Three vehicular volume reduction measures, including limited operation of light trucks during rush hour, proposed by the Metropolitan Manila Development Agency (MMDA) have been given the green light at a recent meeting of the Metro Manila Council (MMC), MMDA’s policy-making body.
From March 15 to 18, MMDA will conduct a trial run to limit the movement of light trucks along EDSA and the entire stretch of Shaw Boulevard, which traverses the cities of Mandaluyong and Pasig. This is a departure from the initial three-month test run proposed until June 15. Full implementation of the policy will be on March 20.
The dry run will be from 6am to 10am for EDSA Southbound (North Ave to Magallanes) and the whole stretch of Shaw Boulevard (Mandaluyong and Pasig) and 5pm to 10pm for EDSA Northbound (Magallanes to North Ave) and the whole stretch of Shaw Blvd (Mandaluyong and Pasig).
Under the approved MMC resolution, trucks which have a gross capacity weight of 4,500 kilograms and below will not be allowed to pass EDSA and Shaw Boulevard.
The uniform light-truck ban will be enforced from Mondays to Saturdays except Sundays and holidays, the resolution said.
Light trucks carrying perishable goods are exempt but still need to apply for exemption. Also not covered by the ban are government and emergency vehicles such as fire trucks and ambulances.
Under the resolution, violators will be slapped with a P2,000 fine.
MMDA general manager Thomas Orbos cited a need to regulate light trucks on the roads, saying they also contribute significantly to traffic congestion.
“This is only one of the several measures that (have) been approved by the local executives during the meeting in an effort to further improve traffic condition in Metro Manila,” Orbos said.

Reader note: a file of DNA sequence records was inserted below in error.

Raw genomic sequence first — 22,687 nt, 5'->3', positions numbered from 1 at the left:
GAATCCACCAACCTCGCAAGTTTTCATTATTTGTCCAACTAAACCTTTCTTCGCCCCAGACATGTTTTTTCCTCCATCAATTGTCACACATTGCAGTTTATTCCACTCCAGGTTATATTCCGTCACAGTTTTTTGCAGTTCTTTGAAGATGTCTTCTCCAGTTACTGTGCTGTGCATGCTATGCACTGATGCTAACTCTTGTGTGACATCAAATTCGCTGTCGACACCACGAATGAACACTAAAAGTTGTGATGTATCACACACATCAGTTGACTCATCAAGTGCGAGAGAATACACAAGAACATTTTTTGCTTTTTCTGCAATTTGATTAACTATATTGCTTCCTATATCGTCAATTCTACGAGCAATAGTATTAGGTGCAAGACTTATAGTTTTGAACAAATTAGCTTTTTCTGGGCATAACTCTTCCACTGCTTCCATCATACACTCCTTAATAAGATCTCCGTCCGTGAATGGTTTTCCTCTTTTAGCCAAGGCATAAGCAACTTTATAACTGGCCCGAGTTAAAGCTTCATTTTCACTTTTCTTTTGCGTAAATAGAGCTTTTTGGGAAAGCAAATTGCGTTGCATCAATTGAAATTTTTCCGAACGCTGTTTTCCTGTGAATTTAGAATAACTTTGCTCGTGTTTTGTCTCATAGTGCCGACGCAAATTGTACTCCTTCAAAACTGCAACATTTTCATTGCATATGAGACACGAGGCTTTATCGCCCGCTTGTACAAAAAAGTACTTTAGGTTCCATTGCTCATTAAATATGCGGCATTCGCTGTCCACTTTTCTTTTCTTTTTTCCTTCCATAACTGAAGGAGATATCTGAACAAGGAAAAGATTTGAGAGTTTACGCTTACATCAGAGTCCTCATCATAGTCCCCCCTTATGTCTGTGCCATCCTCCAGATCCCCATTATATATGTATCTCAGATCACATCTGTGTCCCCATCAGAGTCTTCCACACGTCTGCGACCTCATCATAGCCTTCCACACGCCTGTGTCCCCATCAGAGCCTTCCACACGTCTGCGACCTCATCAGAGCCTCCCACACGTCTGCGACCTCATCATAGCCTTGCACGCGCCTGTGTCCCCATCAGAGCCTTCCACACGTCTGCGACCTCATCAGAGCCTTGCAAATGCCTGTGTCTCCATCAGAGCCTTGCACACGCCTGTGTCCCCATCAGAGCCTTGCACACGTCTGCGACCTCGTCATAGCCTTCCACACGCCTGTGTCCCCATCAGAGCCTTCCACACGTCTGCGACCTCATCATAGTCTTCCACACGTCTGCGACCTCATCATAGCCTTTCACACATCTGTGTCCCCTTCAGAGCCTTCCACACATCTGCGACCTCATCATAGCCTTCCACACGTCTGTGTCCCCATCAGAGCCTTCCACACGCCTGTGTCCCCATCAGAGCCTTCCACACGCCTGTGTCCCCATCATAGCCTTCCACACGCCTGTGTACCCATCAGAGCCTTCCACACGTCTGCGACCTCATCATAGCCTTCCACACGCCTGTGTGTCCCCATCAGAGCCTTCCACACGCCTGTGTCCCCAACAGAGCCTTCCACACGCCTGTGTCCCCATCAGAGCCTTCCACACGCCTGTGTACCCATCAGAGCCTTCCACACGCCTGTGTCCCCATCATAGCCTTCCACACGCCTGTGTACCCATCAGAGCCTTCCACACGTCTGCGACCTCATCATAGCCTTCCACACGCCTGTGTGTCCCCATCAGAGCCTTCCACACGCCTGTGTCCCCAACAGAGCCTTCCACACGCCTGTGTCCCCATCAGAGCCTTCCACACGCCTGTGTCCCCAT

Supply Chain Management Association of the Philippines executive director Norman Adriano told PortCalls the order will “affect deliveries to supermarkets/groceries” but that there shouldn’t be worries as retailers, stores, and supermarkets along EDSA and Shaw Boulevard “can adjust their receiving time.”
He added that the measure “is easy to adapt to.”
The two other proposals approved by the MMC are the transfer of the Southwest Integrated Provincial Terminal elsewhere (venue not yet determined), which is expected to take out at least 1,000 buses from EDSA; and the expansion of Roxas Boulevard/Baclaran (northbound) by clearing and regulating illegal terminals and illegal parking so motorists can use additional lanes along the service road.
Meanwhile, a newly formed consultative council of transport groups and government agencies has favored the continued adoption of the all-day odd-even scheme.
The Metro Manila Transport Consultative Council (MMTCC) was created after a recent consultative meeting with the MMDA regarding a proposed modified odd-even scheme.
The council favored last weekend the adoption of a full-day odd-even scheme over the MMDA-proposed odd-even scheme that bans private cars on EDSA in three two-hour intervals. The full-day scheme is considered less confusing and easier to follow than the MMDA proposal.
The MMTCC is composed of government agencies, transport leaders, commuters’ safety advocates, motorcycle riders’ organizations, and public utility vehicle operators.
Image courtesy of vectorolie at FreeDigitalPhotos.net